What is social and emotional development?
Parents want their children to be healthy and happy. It’s easier to tell if your child is developing physically, but do you know if your child is developing the appropriate social and emotional skills? Supporting their emotional and social development is just as important as supporting their physical development. Social and emotional development is a child’s ability to understand the feelings of others, control his or her own feelings and behaviors, get along with other children, and build relationships with adults. In order for children to develop the basic skills they need such as cooperation, following directions, demonstrating self-control, and paying attention, they must have social-emotional skills.
What are social-emotional skills?
Social-emotional skills are essential for connecting with others! They help us manage our emotions, build healthy relationships, and feel empathy.
Some examples of social-emotional skills in use are:
• Recognizing if someone is sad, and asking if they’re ok.
• Expressing yourself with your friends in a different way than with your parents.
• Understanding your thoughts and feelings and being able to relate to others.
While these skills may sound complex, social, and emotional development begins at a very young age.
When does social and emotional development begin?
Babies start learning these skills from birth! As soon as they begin interacting with the people who care for them, they begin to understand and recognize thoughts and feelings.
How do parents impact social-emotional development?
Parents help to nurture social-emotional skills so kids develop healthy relationships with friends and family members. Even as a baby, your little one is picking up on how you respond to their social and emotional needs. They notice how safe they feel at home and in your presence. They learn how to feel empathy, recognize emotions, and say “I’m sorry” by following your lead.
What do social-emotional skills help kids do?
Kids with healthy social-emotional skills are more likely to succeed in school, work, and life. Social-emotional skills help kids:
• Make friends and keep friendships
• Gain confidence
• Resolve conflicts
• Manage stress and anxiety
• Learn social norms
• Make appropriate decisions
• Resist negative social pressure
• Learn strengths and weaknesses
• Gain awareness of what others are feeling
How long does it take to develop social-emotional skills?
Social-emotional growth takes time and even continues throughout adulthood. Early experiences with family, caregivers, and peers greatly impact social and emotional development, but throughout our lives, we will continue to be shaped by our experiences! These experiences can include meeting new people who have a great impact on your life, overcoming difficult situations, or even raising children.
Why is it important for children to have positive social and emotional skills?
Having positive social and emotional skills is important throughout life and can have an impact on how they function at home, school, and in the community. When young children are faced with social, emotional, or behavioral challenges it can impact their chances for school success and healthy relationships. A child’s positive relationship with trusting and caring adults is the key to successful emotional and social development.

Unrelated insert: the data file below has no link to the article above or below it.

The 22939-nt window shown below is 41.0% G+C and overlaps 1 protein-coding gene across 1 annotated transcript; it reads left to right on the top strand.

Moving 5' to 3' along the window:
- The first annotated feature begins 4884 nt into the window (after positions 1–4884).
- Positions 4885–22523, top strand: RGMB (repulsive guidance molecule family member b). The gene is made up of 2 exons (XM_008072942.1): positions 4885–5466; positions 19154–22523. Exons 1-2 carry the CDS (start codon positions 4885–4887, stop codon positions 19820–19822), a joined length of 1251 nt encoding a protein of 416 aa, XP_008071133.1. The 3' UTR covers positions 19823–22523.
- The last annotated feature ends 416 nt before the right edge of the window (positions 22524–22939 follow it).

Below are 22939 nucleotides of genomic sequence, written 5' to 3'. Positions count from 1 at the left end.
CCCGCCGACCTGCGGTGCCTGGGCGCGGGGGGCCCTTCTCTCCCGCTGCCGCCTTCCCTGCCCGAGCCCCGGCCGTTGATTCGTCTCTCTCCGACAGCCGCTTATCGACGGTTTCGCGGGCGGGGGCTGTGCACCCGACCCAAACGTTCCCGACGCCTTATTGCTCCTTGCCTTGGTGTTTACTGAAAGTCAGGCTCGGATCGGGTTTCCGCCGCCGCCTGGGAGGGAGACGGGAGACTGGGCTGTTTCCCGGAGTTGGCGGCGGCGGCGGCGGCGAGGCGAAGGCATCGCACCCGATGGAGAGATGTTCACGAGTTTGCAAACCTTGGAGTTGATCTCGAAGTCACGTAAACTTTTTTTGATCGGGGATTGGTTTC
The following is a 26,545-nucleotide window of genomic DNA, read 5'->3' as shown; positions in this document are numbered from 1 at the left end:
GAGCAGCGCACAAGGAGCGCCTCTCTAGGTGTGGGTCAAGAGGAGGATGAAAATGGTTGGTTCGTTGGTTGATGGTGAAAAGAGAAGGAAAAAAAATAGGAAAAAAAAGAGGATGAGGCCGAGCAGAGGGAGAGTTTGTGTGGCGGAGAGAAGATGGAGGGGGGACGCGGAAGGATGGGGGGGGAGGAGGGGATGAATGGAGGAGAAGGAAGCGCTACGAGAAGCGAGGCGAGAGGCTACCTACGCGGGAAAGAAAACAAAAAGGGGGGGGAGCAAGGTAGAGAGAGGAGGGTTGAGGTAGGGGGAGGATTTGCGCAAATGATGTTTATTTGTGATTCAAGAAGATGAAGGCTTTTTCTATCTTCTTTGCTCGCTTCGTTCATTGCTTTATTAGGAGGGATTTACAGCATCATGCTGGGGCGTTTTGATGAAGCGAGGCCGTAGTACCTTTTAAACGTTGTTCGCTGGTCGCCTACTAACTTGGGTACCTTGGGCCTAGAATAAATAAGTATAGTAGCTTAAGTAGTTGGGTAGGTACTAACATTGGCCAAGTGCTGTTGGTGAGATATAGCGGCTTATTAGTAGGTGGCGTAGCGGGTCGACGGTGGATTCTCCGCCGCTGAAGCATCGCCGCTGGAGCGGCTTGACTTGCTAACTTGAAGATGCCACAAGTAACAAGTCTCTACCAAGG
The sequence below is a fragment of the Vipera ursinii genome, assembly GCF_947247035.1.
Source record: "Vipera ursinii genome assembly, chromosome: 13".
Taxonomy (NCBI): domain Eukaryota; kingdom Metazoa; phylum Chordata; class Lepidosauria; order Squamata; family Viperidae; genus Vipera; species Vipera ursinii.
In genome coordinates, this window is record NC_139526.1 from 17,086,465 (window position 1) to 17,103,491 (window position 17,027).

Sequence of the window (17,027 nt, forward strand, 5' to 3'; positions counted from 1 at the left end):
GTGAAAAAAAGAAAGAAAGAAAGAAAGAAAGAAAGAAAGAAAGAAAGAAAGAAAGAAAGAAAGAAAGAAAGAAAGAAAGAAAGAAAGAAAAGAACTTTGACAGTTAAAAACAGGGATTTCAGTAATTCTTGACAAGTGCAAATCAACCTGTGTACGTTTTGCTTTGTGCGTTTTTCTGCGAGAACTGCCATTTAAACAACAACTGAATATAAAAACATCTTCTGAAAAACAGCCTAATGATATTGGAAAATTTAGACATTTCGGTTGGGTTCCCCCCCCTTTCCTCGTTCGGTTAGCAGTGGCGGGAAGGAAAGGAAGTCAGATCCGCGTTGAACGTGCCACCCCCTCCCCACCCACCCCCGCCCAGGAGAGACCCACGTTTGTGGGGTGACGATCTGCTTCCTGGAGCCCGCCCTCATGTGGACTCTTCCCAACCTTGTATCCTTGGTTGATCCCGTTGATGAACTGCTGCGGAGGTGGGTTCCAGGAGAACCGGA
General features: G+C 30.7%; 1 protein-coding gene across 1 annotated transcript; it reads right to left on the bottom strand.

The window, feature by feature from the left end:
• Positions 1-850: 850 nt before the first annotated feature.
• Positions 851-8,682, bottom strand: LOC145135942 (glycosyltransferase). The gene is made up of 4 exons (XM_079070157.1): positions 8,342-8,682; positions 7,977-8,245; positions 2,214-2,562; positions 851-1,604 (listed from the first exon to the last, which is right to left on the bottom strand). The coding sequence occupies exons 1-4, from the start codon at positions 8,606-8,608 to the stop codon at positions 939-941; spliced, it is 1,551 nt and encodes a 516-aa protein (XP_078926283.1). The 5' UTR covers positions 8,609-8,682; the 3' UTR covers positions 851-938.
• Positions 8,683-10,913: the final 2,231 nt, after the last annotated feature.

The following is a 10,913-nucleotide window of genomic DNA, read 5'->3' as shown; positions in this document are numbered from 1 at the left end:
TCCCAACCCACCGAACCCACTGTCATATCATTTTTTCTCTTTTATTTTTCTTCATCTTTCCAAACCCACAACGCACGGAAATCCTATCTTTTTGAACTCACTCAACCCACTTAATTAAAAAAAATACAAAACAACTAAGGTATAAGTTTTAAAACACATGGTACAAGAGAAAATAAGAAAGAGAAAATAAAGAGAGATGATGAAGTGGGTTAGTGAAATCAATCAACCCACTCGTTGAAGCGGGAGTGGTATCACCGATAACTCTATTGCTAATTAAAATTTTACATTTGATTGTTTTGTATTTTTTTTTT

What can you as a caregiver do to support positive social and emotional development?
• Lead by example, by modeling positive behaviors.
• Be affectionate.
• Be considerate of feelings, wants, and needs.
• Express interest in daily activities.
• Respect their viewpoints.
• Express pride in accomplishments.
• Provide encouragement and support during times of stress Be a model of the emotions and behaviors you want your child to show. You are your child’s first teacher and they look up to you as a role model.
• Be responsive to your child’s emotions and behaviors. Responding will help to develop trust between you and your child.
• Ask open-ended questions, such as “What would you do?” to help develop problem-solving skills.
• Use stories to talk to your child about different social situations and how each person might be feeling.
• Encourage kids to try new things and learn how much they can do.
• Play games to teach kids how to take turns, win and lose, share, and negotiate.
• Ask your child questions when they are upset. These questions can be about why they are upset or offering alternatives to understand the root of their unhappiness. For example, “Would you like to brush your teeth or take a bath first?”
• Sit with your child when using a screen (not recommended before 18 months) and make it a social activity, e.g. asking them questions or playing turn-taking games.
This article is courtesy of Dr. Ralp Kuechel. Dr. Kueche is a Child and Adolescent Clinical Psychologist who specializes in treating children and their families who may be struggling with mood and behavioral issues. More about Dr. Kueche.